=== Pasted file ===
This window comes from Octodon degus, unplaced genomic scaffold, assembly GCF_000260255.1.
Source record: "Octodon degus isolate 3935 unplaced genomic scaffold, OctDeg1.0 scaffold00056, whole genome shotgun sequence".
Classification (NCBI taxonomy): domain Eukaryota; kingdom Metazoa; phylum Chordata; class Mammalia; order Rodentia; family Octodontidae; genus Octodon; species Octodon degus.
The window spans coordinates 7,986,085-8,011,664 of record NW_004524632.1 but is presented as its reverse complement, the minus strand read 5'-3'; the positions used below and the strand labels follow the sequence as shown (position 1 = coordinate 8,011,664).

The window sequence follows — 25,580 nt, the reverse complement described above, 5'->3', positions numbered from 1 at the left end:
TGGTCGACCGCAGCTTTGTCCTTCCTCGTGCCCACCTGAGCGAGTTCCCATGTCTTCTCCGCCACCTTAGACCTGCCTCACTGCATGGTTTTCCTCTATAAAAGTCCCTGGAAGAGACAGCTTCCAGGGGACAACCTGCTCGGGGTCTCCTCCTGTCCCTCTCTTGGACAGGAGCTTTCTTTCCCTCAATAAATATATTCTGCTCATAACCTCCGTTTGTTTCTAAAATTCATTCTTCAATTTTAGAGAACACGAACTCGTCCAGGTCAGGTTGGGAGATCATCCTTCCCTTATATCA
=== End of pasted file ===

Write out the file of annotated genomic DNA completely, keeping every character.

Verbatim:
This window comes from Octodon degus, unplaced genomic scaffold, assembly GCF_000260255.1.
Source record: "Octodon degus isolate 3935 unplaced genomic scaffold, OctDeg1.0 scaffold00056, whole genome shotgun sequence".
Classification (NCBI taxonomy): domain Eukaryota; kingdom Metazoa; phylum Chordata; class Mammalia; order Rodentia; family Octodontidae; genus Octodon; species Octodon degus.
The window spans coordinates 7,986,085-8,011,664 of record NW_004524632.1 but is presented as its reverse complement, the minus strand read 5'-3'; the positions used below and the strand labels follow the sequence as shown (position 1 = coordinate 8,011,664).

The window sequence follows — 25,580 nt, the reverse complement described above, 5'->3', positions numbered from 1 at the left end:
TGGTCGACCGCAGCTTTGTCCTTCCTCGTGCCCACCTGAGCGAGTTCCCATGTCTTCTCCGCCACCTTAGACCTGCCTCACTGCATGGTTTTCCTCTATAAAAGTCCCTGGAAGAGACAGCTTCCAGGGGACAACCTGCTCGGGGTCTCCTCCTGTCCCTCTCTTGGACAGGAGCTTTCTTTCCCTCAATAAATATATTCTGCTCATAACCTCCGTTTGTTTCTAAAATTCATTCTTCAATTTTAGAGAACACGAACTCGTCCAGGTCAGGTTGGGAGATCATCCTTCCCTTATATCA